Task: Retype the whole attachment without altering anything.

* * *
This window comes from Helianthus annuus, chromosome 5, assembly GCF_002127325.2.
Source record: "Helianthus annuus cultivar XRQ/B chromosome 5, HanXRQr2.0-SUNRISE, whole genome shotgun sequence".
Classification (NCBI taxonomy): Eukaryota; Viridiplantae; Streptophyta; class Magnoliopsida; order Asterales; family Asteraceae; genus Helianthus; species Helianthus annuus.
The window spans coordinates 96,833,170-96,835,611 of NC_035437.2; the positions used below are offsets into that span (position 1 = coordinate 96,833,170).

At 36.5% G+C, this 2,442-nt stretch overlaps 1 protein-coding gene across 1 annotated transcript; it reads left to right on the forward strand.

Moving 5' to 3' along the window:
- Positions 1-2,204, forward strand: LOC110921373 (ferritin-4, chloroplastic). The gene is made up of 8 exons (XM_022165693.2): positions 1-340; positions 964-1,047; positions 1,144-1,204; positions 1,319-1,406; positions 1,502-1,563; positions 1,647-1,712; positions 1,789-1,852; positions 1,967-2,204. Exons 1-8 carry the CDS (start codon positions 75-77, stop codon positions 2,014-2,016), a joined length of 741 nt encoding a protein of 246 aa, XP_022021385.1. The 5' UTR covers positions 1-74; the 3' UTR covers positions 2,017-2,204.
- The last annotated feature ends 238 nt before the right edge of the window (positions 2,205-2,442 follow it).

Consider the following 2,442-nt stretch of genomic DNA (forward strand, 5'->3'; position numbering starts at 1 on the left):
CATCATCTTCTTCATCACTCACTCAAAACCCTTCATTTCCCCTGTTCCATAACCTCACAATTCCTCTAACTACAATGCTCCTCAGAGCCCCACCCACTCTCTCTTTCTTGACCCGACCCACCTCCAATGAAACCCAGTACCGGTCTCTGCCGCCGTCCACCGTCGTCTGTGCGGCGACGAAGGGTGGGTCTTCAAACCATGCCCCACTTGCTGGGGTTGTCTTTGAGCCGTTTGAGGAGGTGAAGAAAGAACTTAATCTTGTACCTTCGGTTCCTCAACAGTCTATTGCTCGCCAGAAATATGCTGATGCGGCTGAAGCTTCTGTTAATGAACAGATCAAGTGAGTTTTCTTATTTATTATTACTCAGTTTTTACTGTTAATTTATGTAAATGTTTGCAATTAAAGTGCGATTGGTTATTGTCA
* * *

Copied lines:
This window comes from Helianthus annuus, chromosome 5, assembly GCF_002127325.2.
Source record: "Helianthus annuus cultivar XRQ/B chromosome 5, HanXRQr2.0-SUNRISE, whole genome shotgun sequence".
Classification (NCBI taxonomy): Eukaryota; Viridiplantae; Streptophyta; class Magnoliopsida; order Asterales; family Asteraceae; genus Helianthus; species Helianthus annuus.
The window spans coordinates 96,833,170-96,835,611 of NC_035437.2; the positions used below are offsets into that span (position 1 = coordinate 96,833,170).

At 36.5% G+C, this 2,442-nt stretch overlaps 1 protein-coding gene across 1 annotated transcript; it reads left to right on the forward strand.

Moving 5' to 3' along the window:
- Positions 1-2,204, forward strand: LOC110921373 (ferritin-4, chloroplastic). The gene is made up of 8 exons (XM_022165693.2): positions 1-340; positions 964-1,047; positions 1,144-1,204; positions 1,319-1,406; positions 1,502-1,563; positions 1,647-1,712; positions 1,789-1,852; positions 1,967-2,204. Exons 1-8 carry the CDS (start codon positions 75-77, stop codon positions 2,014-2,016), a joined length of 741 nt encoding a protein of 246 aa, XP_022021385.1. The 5' UTR covers positions 1-74; the 3' UTR covers positions 2,017-2,204.
- The last annotated feature ends 238 nt before the right edge of the window (positions 2,205-2,442 follow it).

Consider the following 2,442-nt stretch of genomic DNA (forward strand, 5'->3'; position numbering starts at 1 on the left):
CATCATCTTCTTCATCACTCACTCAAAACCCTTCATTTCCCCTGTTCCATAACCTCACAATTCCTCTAACTACAATGCTCCTCAGAGCCCCACCCACTCTCTCTTTCTTGACCCGACCCACCTCCAATGAAACCCAGTACCGGTCTCTGCCGCCGTCCACCGTCGTCTGTGCGGCGACGAAGGGTGGGTCTTCAAACCATGCCCCACTTGCTGGGGTTGTCTTTGAGCCGTTTGAGGAGGTGAAGAAAGAACTTAATCTTGTACCTTCGGTTCCTCAACAGTCTATTGCTCGCCAGAAATATGCTGATGCGGCTGAAGCTTCTGTTAATGAACAGATCAAGTGAGTTTTCTTATTTATTATTACTCAGTTTTTACTGTTAATTTATGTAAATGTTTGCAATTAAAGTGCGATTGGTTATTGTCA